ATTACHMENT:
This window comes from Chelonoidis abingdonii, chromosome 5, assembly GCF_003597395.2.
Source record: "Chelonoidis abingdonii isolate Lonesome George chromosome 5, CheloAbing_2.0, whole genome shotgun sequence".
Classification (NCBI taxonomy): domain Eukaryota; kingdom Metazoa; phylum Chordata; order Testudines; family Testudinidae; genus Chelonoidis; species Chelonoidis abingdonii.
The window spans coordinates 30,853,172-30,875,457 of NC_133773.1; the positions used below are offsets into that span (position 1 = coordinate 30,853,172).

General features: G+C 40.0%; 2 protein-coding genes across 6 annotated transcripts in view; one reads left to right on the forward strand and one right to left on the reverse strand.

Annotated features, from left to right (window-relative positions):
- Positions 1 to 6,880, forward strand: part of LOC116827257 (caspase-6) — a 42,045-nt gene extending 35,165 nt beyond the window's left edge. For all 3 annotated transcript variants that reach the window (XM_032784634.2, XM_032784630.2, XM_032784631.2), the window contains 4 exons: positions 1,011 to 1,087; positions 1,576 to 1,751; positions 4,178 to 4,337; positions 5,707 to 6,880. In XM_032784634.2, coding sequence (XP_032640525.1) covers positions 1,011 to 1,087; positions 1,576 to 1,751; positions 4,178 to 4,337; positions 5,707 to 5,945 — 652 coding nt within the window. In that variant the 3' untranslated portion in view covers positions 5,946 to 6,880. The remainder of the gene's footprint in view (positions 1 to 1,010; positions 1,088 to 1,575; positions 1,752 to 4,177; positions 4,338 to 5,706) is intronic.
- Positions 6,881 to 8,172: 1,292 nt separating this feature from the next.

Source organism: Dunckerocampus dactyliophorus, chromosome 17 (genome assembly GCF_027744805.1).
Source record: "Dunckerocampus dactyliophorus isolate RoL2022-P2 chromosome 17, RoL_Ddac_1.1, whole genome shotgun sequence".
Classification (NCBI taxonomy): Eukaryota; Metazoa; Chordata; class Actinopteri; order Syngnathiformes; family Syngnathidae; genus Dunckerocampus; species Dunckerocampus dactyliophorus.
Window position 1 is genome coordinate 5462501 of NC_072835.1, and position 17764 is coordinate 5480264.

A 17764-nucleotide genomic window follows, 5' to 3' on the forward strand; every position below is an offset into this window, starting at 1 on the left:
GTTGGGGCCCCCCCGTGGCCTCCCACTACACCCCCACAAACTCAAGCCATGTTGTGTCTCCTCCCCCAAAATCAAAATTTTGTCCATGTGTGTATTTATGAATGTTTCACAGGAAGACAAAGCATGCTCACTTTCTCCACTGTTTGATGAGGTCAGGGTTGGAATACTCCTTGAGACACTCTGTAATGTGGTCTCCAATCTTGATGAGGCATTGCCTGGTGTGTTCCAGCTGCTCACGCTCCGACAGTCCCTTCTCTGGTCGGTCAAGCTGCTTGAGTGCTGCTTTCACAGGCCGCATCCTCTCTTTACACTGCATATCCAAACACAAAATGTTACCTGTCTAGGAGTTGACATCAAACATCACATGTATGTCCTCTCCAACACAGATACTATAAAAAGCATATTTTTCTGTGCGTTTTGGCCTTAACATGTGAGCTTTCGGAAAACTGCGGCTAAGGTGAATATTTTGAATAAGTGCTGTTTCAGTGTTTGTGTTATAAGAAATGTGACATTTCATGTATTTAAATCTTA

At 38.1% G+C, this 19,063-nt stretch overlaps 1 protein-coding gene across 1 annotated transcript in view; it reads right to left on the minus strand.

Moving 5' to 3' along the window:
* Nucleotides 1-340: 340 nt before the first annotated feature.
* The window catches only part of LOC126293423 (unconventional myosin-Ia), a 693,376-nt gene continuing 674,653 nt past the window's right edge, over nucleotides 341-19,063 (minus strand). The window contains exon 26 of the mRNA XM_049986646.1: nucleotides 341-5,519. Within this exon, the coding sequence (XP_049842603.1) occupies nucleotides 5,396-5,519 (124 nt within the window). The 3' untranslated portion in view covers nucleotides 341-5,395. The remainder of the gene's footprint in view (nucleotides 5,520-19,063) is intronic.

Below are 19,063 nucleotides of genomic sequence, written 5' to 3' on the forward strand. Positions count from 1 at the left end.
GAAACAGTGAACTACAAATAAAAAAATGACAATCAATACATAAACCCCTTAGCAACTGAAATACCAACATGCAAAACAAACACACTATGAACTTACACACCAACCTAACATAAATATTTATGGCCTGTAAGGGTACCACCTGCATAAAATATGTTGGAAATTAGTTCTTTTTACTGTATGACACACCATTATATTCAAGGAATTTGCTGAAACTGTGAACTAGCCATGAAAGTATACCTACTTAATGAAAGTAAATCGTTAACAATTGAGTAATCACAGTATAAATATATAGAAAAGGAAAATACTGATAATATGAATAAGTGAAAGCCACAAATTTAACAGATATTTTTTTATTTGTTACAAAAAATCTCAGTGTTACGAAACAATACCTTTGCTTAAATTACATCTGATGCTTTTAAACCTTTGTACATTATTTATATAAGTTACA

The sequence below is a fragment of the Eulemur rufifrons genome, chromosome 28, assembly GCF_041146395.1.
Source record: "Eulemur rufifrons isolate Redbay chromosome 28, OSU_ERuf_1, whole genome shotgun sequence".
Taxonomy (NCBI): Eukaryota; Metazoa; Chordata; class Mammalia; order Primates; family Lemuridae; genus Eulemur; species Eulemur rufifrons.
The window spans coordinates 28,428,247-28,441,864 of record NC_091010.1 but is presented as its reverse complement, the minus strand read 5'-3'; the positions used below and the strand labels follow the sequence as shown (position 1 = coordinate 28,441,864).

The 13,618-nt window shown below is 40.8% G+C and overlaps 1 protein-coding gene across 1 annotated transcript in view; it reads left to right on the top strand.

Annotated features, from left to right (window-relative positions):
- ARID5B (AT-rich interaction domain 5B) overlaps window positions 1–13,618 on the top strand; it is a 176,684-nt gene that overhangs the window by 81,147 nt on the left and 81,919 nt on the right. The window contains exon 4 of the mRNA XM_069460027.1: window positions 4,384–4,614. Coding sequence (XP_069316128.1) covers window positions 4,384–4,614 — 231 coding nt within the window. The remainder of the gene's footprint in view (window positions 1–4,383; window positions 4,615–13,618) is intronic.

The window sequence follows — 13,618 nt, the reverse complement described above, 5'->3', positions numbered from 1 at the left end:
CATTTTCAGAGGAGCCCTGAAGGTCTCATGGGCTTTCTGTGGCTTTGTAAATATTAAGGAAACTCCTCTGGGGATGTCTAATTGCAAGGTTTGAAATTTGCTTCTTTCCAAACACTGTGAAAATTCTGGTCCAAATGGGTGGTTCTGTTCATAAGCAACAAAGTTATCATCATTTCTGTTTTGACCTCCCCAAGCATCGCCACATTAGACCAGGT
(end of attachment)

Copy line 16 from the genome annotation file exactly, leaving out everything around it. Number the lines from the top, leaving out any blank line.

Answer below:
Moving 5' to 3' along the window: